Twin peaks: inflation 2008 and 2011

 
Bank of England building Should the Bank of England be doing more to tackle high inflation?

People keep saying it feels like the dark days of the financial crisis three years ago.

Well, in one respect, it is exactly like those times. Inflation now stands at 5.2%.

There has only been one other month when the CPI rate reached that level: September 2008. In fact, CPI was only introduced in 1997.

You have to go back to 1991 to find the broader RPI measure at a higher level than the 5.6% we have seen reported on Tuesday.

When that 2008 figure came out, the betting in the City was that inflation would fall rapidly - the average forecast was for inflation of 2.1% in 2009.

In the end, inflation was even lower than that. By September 2009 it had fallen to just 1.1%.

Today, the city economists are again betting that inflation will fall sharply. Both they and the Bank of England expect September to be the peak.

The average prediction for inflation in 2012 is now 2.5%, less than half of the latest figure.

Painful news

Unfortunately, they expect inflation to fall for the same reason it fell after 2008 - because of weakening demand in the UK and broader global economy. (The other bit of news we had on Tuesday was that even the mighty Chinese economy has been slowing down).

Start Quote

Overall growth in GDP has not been the problem - it's the composition that has been lousy. ”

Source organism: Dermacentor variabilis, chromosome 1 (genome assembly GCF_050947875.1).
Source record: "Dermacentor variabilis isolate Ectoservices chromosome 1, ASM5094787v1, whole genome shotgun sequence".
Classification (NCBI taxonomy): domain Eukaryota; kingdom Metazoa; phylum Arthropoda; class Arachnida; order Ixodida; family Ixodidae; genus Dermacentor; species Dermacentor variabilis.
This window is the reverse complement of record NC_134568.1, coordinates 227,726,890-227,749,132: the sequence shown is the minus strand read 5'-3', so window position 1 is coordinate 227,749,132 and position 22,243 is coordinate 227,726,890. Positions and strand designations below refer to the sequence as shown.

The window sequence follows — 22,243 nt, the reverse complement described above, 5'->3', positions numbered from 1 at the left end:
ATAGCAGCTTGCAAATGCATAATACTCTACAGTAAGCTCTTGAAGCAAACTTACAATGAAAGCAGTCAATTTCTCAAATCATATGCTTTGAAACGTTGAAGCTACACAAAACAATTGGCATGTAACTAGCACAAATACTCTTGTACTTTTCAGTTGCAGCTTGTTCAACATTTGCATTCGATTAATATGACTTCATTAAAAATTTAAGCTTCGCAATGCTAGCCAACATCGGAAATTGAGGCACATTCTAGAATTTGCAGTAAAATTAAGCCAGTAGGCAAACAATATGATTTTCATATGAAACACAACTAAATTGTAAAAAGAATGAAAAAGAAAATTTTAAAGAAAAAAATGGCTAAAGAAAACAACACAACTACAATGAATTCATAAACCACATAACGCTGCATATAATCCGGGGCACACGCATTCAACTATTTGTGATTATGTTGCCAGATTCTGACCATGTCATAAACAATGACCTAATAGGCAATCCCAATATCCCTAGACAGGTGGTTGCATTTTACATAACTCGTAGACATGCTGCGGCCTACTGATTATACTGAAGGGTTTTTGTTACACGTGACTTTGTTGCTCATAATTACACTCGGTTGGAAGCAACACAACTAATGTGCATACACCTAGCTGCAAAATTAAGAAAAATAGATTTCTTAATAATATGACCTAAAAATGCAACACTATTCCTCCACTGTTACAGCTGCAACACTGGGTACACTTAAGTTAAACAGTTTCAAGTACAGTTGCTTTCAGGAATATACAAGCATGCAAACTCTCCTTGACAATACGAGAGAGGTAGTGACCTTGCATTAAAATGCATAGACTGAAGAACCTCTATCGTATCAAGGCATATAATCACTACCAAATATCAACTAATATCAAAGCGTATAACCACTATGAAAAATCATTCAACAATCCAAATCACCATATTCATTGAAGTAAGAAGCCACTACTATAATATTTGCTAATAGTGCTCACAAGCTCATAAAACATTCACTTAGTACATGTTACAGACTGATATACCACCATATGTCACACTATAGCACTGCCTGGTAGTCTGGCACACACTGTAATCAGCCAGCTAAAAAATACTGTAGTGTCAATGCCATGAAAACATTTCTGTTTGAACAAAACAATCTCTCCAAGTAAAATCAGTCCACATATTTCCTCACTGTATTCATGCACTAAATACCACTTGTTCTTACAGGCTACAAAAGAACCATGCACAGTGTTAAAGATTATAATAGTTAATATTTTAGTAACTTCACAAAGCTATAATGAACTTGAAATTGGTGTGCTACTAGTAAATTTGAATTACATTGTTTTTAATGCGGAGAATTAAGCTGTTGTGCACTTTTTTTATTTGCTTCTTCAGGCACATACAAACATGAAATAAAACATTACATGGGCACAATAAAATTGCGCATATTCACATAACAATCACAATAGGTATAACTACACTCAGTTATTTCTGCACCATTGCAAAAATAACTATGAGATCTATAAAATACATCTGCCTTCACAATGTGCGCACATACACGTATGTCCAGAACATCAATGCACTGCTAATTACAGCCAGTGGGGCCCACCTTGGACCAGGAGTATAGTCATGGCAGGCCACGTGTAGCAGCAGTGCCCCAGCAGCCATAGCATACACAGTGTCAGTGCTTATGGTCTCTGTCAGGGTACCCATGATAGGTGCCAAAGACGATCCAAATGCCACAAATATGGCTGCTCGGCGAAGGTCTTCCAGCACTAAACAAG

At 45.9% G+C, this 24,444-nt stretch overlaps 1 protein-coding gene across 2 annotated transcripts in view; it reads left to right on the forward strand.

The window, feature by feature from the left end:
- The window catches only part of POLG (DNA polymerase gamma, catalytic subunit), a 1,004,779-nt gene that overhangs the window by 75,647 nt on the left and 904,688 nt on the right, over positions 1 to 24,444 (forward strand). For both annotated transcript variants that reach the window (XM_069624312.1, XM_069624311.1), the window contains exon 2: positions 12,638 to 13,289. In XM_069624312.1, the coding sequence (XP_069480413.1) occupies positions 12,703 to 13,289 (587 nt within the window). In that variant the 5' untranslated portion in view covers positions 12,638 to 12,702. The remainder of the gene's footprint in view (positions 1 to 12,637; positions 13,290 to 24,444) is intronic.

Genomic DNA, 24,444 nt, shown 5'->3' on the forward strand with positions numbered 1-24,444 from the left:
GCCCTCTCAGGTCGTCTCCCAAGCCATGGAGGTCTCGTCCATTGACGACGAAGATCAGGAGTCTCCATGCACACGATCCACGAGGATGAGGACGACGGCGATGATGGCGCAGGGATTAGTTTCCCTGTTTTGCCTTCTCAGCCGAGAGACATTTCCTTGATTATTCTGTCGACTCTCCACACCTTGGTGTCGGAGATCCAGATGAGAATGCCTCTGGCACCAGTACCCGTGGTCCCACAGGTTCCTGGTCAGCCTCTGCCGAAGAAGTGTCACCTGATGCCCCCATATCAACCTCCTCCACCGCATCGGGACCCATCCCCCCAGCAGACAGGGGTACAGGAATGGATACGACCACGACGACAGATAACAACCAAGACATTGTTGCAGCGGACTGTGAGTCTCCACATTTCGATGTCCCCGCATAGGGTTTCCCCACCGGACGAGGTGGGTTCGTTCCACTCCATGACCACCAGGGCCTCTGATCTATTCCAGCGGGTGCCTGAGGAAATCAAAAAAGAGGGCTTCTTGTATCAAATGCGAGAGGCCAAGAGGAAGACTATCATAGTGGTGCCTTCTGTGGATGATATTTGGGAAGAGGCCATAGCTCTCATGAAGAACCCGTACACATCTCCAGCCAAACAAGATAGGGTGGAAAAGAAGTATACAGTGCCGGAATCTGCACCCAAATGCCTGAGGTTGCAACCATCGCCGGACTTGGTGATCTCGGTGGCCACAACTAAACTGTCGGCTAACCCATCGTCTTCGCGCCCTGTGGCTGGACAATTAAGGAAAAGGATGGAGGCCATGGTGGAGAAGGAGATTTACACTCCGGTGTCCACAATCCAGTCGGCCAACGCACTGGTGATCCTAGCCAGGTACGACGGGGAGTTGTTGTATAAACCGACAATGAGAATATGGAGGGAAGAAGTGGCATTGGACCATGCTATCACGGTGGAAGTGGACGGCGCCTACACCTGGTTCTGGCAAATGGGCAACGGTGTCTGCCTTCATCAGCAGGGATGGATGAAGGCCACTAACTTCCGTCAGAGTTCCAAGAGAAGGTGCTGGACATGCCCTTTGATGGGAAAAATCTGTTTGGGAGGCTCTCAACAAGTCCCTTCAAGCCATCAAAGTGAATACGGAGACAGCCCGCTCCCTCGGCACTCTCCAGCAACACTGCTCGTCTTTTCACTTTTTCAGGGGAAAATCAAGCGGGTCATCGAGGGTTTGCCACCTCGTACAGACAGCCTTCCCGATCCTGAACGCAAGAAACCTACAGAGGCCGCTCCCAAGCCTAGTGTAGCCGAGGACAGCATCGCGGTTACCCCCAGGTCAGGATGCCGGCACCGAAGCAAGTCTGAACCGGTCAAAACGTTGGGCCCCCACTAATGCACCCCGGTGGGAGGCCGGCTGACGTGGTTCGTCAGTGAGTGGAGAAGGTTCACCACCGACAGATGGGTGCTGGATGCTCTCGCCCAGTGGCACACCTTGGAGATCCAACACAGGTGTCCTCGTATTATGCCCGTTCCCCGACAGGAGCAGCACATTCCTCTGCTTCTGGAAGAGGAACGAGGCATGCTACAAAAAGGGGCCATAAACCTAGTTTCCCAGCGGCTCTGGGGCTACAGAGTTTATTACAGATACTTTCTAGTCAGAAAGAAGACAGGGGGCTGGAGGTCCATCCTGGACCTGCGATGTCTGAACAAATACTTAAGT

End Quote

As many have pointed out, this is a good month for inflation to peak if you are reliant on state benefits. And it's a very bad month for it to happen if you're the chancellor, once again forced to uprate benefits in line with a record high inflation rate.

But if you're mainly dependent on savings income this is painful news. The figures show the cost of fuel and light, for example, have risen by nearly 19% in the past year.

Do these numbers alter the case for more quantitative easing? The governor of the Bank of England would say no; policy must be set with a view to the future, which monetary policy can hope to affect, not past prices which have already occurred.

But, as we heard on the Today programme on Tuesday morning (0750), there are plenty of critics who would see the 5.2% inflation rate as further damning evidence that the Bank of England has run away from its job.

In my recent interview with Governor Mervyn King, he insisted that "allowing" this inflation to occur had been the lesser of two evils: had the bank sought to avoid it, the economy would have slipped back into recession and everyone - including pensioners and savers - would have been worse off.

In the Bank's view of the world, the single greatest threat for a highly indebted economy, coming out of a major financial crisis, is deflation - falling prices - which can push you into a downward spiral, like Japan.

Measured by that standard, the Bank's Monetary Policy Committee has been remarkably successful.

In cash terms, our national income, or GDP, rose by 8.4% between the second quarter of 2009 and the same period this year. That's the same as America, and a lot more than the eurozone economies, who grew by 5.9% in nominal terms over the same two years.

The cash value of the Japanese economy has actually shrunk in that period, by 2.3%.

But when you strip out inflation, only Japan has grown more slowly than the UK since 2009: we have seen just 2.8% growth in real GDP since the second quarter of 2009, compared to 5% for the US and 3.8% for the eurozone.

Overall growth in GDP has not been the problem - it's the composition that has been lousy.

Squeezed incomes